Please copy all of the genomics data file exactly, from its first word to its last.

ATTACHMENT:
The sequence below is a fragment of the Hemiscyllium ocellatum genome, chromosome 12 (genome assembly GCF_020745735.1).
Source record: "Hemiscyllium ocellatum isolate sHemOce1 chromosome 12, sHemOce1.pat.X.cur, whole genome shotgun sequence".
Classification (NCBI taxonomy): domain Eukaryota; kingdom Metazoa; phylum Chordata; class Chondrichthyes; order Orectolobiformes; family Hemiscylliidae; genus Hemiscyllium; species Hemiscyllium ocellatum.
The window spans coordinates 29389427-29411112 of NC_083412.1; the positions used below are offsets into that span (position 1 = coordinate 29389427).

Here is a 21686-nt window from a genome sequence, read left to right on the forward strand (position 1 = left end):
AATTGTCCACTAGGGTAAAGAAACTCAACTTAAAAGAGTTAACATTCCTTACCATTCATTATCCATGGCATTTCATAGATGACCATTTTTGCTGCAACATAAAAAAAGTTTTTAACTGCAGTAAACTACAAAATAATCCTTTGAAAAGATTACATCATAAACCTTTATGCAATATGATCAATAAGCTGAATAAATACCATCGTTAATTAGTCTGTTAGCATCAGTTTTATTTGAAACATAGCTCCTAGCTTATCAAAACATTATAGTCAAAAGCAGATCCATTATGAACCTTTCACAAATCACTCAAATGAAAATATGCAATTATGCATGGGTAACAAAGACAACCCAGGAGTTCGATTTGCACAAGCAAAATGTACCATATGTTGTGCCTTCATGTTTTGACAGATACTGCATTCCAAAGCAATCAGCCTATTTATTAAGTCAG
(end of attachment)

The sequence below is a fragment of the Hemiscyllium ocellatum genome, chromosome 12 (genome assembly GCF_020745735.1).
Source record: "Hemiscyllium ocellatum isolate sHemOce1 chromosome 12, sHemOce1.pat.X.cur, whole genome shotgun sequence".
Classification (NCBI taxonomy): domain Eukaryota; kingdom Metazoa; phylum Chordata; class Chondrichthyes; order Orectolobiformes; family Hemiscylliidae; genus Hemiscyllium; species Hemiscyllium ocellatum.
The window spans coordinates 29389427-29411112 of NC_083412.1; the positions used below are offsets into that span (position 1 = coordinate 29389427).

Here is a 21686-nt window from a genome sequence, read left to right on the forward strand (position 1 = left end):
AATTGTCCACTAGGGTAAAGAAACTCAACTTAAAAGAGTTAACATTCCTTACCATTCATTATCCATGGCATTTCATAGATGACCATTTTTGCTGCAACATAAAAAAAGTTTTTAACTGCAGTAAACTACAAAATAATCCTTTGAAAAGATTACATCATAAACCTTTATGCAATATGATCAATAAGCTGAATAAATACCATCGTTAATTAGTCTGTTAGCATCAGTTTTATTTGAAACATAGCTCCTAGCTTATCAAAACATTATAGTCAAAAGCAGATCCATTATGAACCTTTCACAAATCACTCAAATGAAAATATGCAATTATGCATGGGTAACAAAGACAACCCAGGAGTTCGATTTGCACAAGCAAAATGTACCATATGTTGTGCCTTCATGTTTTGACAGATACTGCATTCCAAAGCAATCAGCCTATTTATTAAGTCAG